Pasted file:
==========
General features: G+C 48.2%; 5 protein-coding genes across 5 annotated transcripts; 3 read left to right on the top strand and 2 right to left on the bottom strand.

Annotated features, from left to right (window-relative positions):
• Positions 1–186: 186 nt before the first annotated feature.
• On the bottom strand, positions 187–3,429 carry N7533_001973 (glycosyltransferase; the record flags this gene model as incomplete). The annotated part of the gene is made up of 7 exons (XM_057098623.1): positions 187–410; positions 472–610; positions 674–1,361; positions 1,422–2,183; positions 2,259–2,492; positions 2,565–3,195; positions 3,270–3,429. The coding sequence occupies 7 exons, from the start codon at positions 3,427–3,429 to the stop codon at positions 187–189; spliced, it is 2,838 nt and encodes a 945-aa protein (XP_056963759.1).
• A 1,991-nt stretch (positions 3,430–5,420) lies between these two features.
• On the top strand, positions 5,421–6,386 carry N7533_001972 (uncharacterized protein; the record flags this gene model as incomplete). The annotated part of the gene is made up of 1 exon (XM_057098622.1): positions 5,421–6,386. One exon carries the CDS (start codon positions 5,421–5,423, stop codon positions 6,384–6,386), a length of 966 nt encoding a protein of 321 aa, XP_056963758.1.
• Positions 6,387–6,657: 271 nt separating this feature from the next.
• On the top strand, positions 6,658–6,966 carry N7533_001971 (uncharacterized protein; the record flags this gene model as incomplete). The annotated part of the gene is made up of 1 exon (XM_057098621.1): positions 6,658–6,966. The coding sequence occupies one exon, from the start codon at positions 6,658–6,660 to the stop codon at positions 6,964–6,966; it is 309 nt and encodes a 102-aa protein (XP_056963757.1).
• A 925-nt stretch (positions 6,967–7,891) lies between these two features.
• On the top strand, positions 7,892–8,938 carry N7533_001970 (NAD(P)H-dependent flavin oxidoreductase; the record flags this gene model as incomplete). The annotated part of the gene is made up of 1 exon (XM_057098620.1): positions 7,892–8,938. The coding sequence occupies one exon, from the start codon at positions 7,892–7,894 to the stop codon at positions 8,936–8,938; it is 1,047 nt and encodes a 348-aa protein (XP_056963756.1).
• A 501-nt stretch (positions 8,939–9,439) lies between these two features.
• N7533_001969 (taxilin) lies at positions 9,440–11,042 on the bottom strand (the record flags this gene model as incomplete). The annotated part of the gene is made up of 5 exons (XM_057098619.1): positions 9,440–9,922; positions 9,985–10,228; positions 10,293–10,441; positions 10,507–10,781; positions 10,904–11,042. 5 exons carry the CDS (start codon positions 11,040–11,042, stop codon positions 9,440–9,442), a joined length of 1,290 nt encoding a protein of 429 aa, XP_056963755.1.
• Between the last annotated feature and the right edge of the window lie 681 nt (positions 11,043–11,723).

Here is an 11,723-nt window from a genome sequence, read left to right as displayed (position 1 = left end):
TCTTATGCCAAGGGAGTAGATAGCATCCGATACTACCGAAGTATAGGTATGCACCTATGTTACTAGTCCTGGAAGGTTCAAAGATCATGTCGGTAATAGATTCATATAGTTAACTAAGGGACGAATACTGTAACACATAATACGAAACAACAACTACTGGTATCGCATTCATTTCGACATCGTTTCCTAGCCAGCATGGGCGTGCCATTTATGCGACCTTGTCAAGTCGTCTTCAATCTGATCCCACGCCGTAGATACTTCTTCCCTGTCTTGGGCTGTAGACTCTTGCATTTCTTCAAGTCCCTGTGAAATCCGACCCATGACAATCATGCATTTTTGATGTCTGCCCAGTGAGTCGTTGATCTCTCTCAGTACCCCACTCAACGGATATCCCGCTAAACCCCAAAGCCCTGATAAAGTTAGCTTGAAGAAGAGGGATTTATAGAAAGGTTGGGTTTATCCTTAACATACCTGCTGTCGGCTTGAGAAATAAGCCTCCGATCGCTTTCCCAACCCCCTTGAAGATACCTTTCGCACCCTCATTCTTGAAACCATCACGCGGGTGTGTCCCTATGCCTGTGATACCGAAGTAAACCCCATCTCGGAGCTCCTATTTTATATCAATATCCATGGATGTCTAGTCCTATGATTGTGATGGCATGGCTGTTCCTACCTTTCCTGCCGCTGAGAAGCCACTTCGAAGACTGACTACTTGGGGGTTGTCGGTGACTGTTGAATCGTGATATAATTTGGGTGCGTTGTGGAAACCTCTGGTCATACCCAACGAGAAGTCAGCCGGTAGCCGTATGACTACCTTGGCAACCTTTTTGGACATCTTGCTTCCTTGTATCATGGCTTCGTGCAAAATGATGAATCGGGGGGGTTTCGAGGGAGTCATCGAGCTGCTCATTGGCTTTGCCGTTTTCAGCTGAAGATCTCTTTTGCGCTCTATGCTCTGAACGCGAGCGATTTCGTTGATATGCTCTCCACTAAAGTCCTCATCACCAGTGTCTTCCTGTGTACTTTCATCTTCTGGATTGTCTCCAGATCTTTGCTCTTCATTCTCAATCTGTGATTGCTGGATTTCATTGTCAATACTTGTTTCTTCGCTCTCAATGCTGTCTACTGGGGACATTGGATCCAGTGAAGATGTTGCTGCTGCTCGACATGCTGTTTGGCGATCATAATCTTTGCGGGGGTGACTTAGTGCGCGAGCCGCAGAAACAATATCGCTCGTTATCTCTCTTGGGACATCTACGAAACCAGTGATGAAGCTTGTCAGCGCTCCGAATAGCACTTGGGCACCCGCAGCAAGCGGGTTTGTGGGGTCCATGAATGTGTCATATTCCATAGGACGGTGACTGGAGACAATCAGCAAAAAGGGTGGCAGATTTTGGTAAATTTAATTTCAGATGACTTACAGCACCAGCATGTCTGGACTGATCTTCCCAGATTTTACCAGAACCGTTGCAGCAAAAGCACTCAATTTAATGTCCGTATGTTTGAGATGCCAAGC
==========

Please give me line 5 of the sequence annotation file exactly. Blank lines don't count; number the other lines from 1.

• A 1,991-nt stretch (positions 3,430–5,420) lies between these two features.